Private credit might be less attractive than it was last year as investors rush into the market, but there are sweet spots to be found.
HSBCÆs Asia Pacific CEO, Blair Pickerell, says that while the fund is still awaiting approval from the China Securities Regulatory Commission and other regulators, he expects it to be launched by the end of March. "Operationally, itÆs ready to go," he says.
Until regulatory approval is secured, Pickerell says he is unwilling to provide additional details about the fund, but admits he thinks it will be "innovative, and something a little bit different. There are 52 fund managers in China now, each launching about two new funds a year û meaning we have a situation where lots of fund managers are begging just a few distributors to sell their funds. What that means is that investor education isn't happening the way it should û and that's where we can become the true friend of the consumer by giving them the relevant products to suit their specific needs."
Plans for the new fund launch, the first of two expected this year, come less than a week after HSBC Jintrust finally tied up arrangements for the joint venture, with the company officially being launched in Shanghai on Monday.
The tie-up enables both HSBC and BoComm to approach the Chinese funds industry with a new start.
HSBC Investments was caught by surprise when HSBC Bank paid $2.75 billion for a 20% in BoComm, the only private lender with a big national branch network. The hitch: HSBC Investments had recently forged a funds JV with a provincial investment trust company based in remote Shanxi. For better or worse, HSBC Investments missed the boat when the government then decided to allow commercial banks to own stakes in fund businesses.
The second half of 2005 saw the market dominated by massive fund launches by BoComm, ICBC and China Construction Bank. But when BoComm formed a mutual funds JV, it was with Schroder Investment Management, not HSBC. (ICBC partnered with Credit Suisse Asset Management and CCB with Principal.)
The BoComm/Schroders fund was the first out the door for the banking trio, and promptly raised Rmb4.9 billion ($610 million), at a time when the A-share market was sinking to historic lows and other fund houses' IPOs were launching with 10% of that asset size. All three banks were under huge pressure from regulators to succeed and resorted to all sorts of questionable practices to drum up sales.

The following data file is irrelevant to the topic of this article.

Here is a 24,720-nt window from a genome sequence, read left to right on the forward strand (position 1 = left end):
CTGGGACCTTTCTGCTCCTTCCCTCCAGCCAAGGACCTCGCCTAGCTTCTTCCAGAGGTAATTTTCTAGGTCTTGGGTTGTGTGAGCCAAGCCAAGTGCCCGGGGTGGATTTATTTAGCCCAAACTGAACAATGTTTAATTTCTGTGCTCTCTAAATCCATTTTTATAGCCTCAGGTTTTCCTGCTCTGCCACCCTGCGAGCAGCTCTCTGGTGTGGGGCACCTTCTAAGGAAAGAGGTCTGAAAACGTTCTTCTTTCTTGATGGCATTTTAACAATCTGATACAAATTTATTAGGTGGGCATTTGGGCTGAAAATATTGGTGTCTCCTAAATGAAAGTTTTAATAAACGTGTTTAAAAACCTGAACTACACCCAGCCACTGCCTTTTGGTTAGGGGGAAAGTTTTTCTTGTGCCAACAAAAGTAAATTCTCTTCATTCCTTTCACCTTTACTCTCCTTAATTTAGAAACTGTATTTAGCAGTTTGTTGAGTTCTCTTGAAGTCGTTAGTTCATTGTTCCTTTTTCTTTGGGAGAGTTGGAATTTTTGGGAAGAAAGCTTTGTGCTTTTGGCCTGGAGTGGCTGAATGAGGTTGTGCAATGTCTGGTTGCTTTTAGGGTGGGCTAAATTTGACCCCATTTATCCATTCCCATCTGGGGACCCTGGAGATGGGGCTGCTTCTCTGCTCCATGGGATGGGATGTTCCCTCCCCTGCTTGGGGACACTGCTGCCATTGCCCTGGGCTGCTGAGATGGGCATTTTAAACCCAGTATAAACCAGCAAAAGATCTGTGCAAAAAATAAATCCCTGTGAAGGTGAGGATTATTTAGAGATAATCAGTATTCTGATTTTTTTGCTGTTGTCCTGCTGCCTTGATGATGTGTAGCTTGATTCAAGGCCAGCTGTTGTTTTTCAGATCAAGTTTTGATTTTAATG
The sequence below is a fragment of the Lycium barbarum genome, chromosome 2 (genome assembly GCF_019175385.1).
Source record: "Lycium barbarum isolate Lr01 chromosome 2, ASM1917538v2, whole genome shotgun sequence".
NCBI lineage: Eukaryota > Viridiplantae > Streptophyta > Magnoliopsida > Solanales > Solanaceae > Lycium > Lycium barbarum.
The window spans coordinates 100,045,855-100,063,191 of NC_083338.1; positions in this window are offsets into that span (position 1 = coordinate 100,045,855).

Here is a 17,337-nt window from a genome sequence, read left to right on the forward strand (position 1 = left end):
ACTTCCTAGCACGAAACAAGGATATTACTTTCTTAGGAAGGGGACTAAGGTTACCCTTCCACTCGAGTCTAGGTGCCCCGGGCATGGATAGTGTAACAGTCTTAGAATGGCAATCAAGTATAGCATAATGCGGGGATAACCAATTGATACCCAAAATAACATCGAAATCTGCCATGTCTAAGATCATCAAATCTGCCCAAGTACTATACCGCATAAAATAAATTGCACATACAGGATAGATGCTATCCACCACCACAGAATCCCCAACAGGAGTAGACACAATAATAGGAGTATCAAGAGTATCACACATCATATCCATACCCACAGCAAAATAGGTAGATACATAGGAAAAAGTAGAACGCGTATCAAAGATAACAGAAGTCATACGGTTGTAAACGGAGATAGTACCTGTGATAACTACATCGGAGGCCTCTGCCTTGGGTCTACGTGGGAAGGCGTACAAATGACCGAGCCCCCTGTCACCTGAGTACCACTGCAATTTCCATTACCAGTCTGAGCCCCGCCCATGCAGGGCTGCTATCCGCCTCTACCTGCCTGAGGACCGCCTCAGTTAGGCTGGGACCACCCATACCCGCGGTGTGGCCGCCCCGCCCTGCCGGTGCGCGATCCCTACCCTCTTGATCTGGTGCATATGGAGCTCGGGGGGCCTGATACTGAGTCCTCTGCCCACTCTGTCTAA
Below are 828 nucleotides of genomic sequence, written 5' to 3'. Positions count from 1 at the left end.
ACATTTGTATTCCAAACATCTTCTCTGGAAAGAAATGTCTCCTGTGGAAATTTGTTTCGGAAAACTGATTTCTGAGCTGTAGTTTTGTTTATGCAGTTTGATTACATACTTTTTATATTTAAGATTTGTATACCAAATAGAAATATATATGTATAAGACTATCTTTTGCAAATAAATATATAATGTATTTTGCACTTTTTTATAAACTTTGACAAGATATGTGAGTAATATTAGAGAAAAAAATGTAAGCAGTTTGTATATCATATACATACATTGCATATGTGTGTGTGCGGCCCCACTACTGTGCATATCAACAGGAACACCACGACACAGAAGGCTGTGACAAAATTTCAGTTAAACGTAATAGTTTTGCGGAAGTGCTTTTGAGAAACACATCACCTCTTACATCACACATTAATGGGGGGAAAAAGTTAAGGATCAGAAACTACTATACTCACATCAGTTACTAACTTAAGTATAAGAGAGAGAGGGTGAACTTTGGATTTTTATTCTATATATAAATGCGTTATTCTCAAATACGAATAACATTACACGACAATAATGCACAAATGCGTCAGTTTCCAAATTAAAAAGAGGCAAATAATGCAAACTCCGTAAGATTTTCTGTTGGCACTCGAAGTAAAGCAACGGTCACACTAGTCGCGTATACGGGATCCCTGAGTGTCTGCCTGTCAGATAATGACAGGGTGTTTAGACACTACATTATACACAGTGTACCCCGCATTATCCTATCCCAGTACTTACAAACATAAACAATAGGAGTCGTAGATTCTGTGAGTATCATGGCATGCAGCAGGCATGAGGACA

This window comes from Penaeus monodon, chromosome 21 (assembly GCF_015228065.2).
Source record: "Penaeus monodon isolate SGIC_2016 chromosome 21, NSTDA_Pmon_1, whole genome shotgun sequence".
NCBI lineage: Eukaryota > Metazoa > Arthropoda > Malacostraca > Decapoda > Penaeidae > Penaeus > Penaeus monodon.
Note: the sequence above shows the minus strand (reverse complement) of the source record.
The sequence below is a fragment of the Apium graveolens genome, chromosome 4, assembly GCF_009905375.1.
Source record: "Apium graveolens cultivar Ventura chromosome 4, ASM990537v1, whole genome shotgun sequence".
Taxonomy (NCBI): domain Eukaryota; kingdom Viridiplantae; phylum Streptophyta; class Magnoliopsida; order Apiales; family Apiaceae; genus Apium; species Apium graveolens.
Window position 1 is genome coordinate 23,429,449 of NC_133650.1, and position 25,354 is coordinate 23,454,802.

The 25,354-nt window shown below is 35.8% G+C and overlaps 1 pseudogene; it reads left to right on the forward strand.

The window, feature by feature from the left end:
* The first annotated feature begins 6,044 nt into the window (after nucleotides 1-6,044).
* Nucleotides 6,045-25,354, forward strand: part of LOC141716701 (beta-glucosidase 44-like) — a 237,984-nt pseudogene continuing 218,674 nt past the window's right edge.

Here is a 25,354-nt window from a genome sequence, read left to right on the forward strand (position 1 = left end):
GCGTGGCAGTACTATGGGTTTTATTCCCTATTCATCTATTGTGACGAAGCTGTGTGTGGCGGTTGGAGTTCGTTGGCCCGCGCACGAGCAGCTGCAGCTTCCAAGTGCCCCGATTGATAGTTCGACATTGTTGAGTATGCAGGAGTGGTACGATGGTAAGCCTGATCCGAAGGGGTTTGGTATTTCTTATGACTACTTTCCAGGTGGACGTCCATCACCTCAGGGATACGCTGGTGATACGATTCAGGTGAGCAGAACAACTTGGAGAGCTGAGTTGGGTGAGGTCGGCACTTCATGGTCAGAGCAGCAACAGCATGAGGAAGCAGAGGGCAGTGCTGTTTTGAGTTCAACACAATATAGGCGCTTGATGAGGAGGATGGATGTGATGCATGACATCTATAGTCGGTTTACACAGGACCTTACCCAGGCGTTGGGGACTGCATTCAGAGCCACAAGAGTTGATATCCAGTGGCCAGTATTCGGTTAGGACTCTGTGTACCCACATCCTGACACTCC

Although ICBC and CCB followed with other blockbuster deals, the BoComm/Schroders fund suffered steep redemptions almost from day one, and within three months saw half the assets flee û a huge embarrassment for both the bank and for Schroders; its JV is said to be working on a money market fund to launch this spring.
HSBC Jintrust may turn out to have a luckier debut, however: its IPO will take place two or three months into a nascent bull run in A shares, as opposed to the bottom of a spiraling bear market.
BoComm does not have the heft of an ICBC or a CCB, which have tens of thousands of branches û but Pickerell is confident that BoComm's 3,000-strong branch network will give HSBC Jintrust a powerful channel.
Pickerell says HSBC does not expect to make a quick profit out of its mainland venture: "I simply don't know when, it's a tough industry and a lot of investor education is needed. But I can't see it being profitable for the foreseeable future," he says.
"There are a number of firms who are making money, but you'll tend to find these were the ones who got in early and launched closed-end funds. We're not doing the same thing, and as [former HSBC Group chairman] Sir John Bond has said, this is a long-term game and in that timescale we have big plans for China."
Shanghai-based HSBC Jintrust is 51% owned by Jintrust, with HSBCI holding the balance. It has a capitalisation of RMB200 million, and currently boasts a 60-strong workforce, including chief executive Steve Lee and chairman Yang Xiaoyong.
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